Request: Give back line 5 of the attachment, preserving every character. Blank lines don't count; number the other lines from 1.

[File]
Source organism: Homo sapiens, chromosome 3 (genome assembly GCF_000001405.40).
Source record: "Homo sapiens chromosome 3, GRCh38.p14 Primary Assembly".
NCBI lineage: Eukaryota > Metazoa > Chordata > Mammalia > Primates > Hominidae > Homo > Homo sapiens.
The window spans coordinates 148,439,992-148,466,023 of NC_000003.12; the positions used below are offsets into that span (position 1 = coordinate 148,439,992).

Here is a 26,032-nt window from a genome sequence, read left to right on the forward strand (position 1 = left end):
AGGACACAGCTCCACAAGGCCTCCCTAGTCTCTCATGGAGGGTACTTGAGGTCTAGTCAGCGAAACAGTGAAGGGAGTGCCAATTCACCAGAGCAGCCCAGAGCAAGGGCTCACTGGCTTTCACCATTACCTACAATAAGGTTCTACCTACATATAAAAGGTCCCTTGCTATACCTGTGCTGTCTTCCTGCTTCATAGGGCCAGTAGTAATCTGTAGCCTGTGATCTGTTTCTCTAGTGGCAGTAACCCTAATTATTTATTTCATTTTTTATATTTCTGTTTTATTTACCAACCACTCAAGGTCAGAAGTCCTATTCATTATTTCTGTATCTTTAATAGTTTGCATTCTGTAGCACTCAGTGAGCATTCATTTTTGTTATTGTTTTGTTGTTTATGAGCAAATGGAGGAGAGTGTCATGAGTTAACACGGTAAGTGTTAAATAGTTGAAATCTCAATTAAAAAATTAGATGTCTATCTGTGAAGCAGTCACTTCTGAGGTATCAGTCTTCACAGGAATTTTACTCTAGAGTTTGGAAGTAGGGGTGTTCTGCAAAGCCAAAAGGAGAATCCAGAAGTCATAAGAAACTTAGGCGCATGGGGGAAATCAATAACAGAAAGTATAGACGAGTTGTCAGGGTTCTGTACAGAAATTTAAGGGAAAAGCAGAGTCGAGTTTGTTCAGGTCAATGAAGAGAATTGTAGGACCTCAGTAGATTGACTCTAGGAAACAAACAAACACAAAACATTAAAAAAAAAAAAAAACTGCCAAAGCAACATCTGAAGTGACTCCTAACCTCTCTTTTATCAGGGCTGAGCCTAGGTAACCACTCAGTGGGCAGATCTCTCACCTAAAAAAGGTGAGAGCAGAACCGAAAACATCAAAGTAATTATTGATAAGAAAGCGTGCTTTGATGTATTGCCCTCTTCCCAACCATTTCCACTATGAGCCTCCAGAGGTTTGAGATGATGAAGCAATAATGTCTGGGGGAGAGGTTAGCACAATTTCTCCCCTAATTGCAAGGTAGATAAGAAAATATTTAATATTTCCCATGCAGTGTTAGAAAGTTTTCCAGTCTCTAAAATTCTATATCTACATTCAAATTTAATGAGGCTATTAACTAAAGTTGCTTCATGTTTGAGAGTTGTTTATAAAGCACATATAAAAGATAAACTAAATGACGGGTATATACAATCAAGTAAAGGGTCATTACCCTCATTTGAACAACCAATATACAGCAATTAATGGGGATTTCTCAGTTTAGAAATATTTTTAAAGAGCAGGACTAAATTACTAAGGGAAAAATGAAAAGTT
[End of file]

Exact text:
Here is a 26,032-nt window from a genome sequence, read left to right on the forward strand (position 1 = left end):